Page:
It is easier to keep silent, devalue the suicidal individual, and devalue family difficulties when talking about psychological factors leading to suicide. An unprotected mourning may be created this way, with the mourner deprived of the right to suffer.4

Death by suicide may not be shared − out of shame, guilt, fear of rejection, and judgment or anxiety related to stigma −, leading to lack of support and understanding, promoting isolation, decreasing confidence, and leading to fear of abandonment.4 The transgenerational power of suicide includes feelings of guilt, shame, family secrets, evasion, avoidance of parenting, and communication of negative expectations, which can spread to many generations.6

Published studies have been inconsistent in differentiating consequences of mourning for suicide and for other causes.5,7-9 Despite the lack of studies and consistent results, this is a very important issue in clinical practice, as the offspring of suicidal parents are at risk for a variety of psychopathological problems, including suicidal behavior, mood disorders, personality disorders, and substance abuse, among others.5,10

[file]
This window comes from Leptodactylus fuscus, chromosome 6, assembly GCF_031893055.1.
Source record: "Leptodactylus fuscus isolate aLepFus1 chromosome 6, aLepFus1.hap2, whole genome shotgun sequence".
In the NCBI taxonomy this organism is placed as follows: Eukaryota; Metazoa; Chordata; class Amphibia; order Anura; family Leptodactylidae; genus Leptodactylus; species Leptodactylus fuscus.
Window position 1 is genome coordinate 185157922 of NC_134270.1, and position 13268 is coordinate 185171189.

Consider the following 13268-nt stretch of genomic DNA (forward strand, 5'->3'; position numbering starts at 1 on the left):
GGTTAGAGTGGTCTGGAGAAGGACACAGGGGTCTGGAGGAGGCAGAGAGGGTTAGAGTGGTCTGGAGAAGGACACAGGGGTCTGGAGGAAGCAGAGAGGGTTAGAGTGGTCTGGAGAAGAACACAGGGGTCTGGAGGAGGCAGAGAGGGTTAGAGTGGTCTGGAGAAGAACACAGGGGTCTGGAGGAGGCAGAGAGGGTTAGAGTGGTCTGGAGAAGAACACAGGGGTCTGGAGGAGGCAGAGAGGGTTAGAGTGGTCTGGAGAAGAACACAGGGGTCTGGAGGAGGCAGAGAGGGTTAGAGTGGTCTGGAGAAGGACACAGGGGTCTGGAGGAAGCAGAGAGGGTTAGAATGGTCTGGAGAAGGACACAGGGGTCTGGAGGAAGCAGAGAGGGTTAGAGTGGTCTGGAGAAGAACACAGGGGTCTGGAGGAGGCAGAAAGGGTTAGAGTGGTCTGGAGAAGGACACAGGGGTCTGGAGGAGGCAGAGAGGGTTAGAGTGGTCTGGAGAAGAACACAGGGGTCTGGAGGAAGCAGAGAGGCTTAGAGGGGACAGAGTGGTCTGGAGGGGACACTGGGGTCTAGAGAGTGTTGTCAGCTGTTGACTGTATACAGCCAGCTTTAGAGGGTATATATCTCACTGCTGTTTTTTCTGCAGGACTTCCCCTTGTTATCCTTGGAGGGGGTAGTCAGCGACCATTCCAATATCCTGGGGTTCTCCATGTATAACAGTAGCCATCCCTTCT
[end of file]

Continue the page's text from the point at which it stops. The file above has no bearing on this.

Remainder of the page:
Objectives

The aim of the present study was to conduct an exploratory bibliographic analysis about children and adolescent grief due to primary caregiver suicide and to analyze psychopathological as well as psycho-affective developmental consequences of this type of grief. Exploring this subject is relevant to develop supportive care measures directed at suicide-bereaved children.

Methods

A literature review was conducted on PubMed database in March 2018 using the following MeSH terms: “bereavement” AND “suicide” AND “parental death” AND (“adolescent” OR “child” OR “infant” OR “ child, preschool”). Articles were selected according to the following criteria: a) population: children or adolescents at the time of exposure; b) exposure: death of a primary caregiver by suicide; c) outcome: grieving process difficulties and psychopathology throughout development and into adulthood. Studies were excluded if not meeting inclusion criteria, diverging from study purpose, not written in English or Portuguese, or article’s full text could not be retrieved online. When the decision for study inclusion or exclusion could not be made based on title and abstract reading only, article’s full text was read to ensure a better decision.